Young people in Boston have created what may be a $5 million impact in their city. Public school students came together as a youth council, with involvement and organizing support from Youth on Board, a 22-year-old nonprofit working to make the voices of Boston youth heard.
After they organized two school walkouts and took over a budget meeting, Mayor Marty Walsh announced the addition of $4.7 million in school funding.
“This was totally student-led,” said Rachel Gunther, associate director of Youth on Board. Students used social media to organize protests.
The action came in response to the mayor’s announcement earlier this year of a $50 million reduction in the budget for Boston Public Schools. Some schools would be closed, teachers laid off and extra-curricular activities cut.
Fania Joseph is a member of the Boston Student Advisory Council and a rising junior at Boston Community Leadership Academy.
“Kids from different high schools came together to organize,” she said. “It was really amazing.”
Jahi Spaloss, a senior at Boston Green Academy, was in a cell phone group chat at 3 a.m. planning the first walkout in March.
Students were angry that budget cuts would have reduced AP classes and activities such as sports and clubs, he said.
Of the students in the district, 41 percent are Hispanic and 35 percent are African-American, according to district figures.
“So really, where’s the equality when they’re cutting off our opportunities?” Spaloss said.
The students expected only a few hundred kids to walk out of school. But 3,500 students took part in two separate student-organized protests, according to news reports.
Youth on Board provided a support system, but the young people themselves were at the center of decision-making, Gunther said.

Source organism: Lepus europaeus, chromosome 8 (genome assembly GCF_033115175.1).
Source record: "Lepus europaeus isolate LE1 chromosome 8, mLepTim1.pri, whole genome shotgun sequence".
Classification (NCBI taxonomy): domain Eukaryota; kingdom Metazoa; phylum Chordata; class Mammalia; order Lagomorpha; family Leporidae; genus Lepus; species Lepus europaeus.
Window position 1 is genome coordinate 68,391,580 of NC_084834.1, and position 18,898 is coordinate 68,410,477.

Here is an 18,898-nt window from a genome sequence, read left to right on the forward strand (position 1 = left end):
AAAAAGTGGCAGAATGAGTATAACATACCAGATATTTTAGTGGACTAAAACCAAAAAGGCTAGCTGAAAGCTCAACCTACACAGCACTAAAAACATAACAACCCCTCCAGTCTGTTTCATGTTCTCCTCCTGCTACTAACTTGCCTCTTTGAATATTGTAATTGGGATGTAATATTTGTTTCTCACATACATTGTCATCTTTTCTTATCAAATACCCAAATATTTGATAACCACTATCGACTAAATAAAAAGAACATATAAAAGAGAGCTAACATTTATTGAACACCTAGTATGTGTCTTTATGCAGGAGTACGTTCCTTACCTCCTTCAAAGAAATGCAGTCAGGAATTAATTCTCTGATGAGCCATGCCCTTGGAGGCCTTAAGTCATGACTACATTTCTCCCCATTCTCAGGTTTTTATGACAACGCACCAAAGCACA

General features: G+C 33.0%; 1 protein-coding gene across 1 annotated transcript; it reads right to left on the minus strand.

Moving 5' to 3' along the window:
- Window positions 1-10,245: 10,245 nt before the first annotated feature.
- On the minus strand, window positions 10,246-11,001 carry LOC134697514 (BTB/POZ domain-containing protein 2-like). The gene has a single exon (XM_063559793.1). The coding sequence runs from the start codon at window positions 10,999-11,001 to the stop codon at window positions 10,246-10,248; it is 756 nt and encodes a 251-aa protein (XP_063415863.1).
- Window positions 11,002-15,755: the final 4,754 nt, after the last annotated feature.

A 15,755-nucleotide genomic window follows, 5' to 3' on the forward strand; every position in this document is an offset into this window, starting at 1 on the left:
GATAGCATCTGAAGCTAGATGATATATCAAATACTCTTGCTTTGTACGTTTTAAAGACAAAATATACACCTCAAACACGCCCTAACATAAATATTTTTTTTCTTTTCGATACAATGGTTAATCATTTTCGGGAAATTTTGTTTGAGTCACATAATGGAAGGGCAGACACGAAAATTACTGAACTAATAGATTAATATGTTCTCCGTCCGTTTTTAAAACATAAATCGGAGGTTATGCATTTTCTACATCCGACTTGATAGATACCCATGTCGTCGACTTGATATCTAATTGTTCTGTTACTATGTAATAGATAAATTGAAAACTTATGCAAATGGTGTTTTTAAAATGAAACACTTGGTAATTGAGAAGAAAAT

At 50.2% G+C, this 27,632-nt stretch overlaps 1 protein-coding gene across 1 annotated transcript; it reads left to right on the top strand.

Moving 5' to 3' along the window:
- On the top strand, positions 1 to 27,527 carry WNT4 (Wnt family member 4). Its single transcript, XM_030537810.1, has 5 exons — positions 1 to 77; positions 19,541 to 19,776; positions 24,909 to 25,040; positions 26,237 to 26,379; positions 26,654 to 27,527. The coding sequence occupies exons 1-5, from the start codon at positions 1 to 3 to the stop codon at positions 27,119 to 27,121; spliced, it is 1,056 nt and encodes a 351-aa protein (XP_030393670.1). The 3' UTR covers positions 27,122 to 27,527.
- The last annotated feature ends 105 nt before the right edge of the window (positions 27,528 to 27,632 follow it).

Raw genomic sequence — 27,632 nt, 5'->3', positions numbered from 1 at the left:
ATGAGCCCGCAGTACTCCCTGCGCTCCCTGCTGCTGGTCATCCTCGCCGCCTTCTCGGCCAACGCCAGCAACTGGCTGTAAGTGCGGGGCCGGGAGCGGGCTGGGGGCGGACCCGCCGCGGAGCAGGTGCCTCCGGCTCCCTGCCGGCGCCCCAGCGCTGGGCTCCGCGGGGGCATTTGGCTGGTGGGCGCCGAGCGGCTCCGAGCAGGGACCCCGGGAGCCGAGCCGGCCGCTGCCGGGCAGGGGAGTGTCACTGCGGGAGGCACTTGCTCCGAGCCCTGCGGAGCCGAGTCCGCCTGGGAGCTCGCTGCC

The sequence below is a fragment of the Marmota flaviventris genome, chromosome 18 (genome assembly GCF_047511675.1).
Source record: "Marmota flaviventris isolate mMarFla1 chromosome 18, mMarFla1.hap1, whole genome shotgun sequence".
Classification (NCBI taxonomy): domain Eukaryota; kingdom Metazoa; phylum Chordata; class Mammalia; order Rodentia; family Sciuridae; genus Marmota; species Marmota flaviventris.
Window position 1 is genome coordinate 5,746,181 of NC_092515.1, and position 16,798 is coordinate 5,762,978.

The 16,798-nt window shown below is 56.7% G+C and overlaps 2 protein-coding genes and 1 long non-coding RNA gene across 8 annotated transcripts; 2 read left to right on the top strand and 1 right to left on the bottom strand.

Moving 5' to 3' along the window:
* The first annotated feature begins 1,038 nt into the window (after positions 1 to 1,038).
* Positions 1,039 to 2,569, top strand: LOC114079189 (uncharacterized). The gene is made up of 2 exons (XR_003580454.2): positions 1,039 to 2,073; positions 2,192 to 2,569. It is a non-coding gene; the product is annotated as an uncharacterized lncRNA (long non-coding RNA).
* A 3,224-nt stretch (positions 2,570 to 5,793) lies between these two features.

“Young people deserve a say in all the elements of decision-making that affects their lives,” Gunther said.
Students know better than anyone what the impact of the budget cuts would be, she said. She said the budget is still down by $30 million.
When youth organize around issues of concern to them, they gain a host of skills, Gunther said, including public speaking, understanding budgets and relationship-building with decision-makers. They also gain a sense of empowerment that comes with knowing that you’ve made a difference, she said.
Young people have had an impact in two other areas this spring, she said.
After the school district developed a new code of conduct, students wanted an app that would explain it in plain English, Gunther said.
“Students came up with this idea — instead of having a flyer, have an app,” she said.
In easy-to-understand language, the new app explains students’ rights and educates everyone about the code of conduct. Not everyone knows all the details of the new code, Gunther said.
Another function of the app is that “it holds the district accountable to its policies,” she said, and it lets people know the process for filing a grievance.
In addition, Boston youth organizations, including the Boston Student Advisory Council, pushed to extend the hours that young people could use their public transit youth passes.
Originally passes could be used to get to and from school, but now they can also be used in the afternoon and evening.
Students are continuing to meet around the issue of school funding, Joseph said.
The leadership program at her school has been cut, she said, and teachers are leaving.
“Why are we losing all the good teachers?” she asked.
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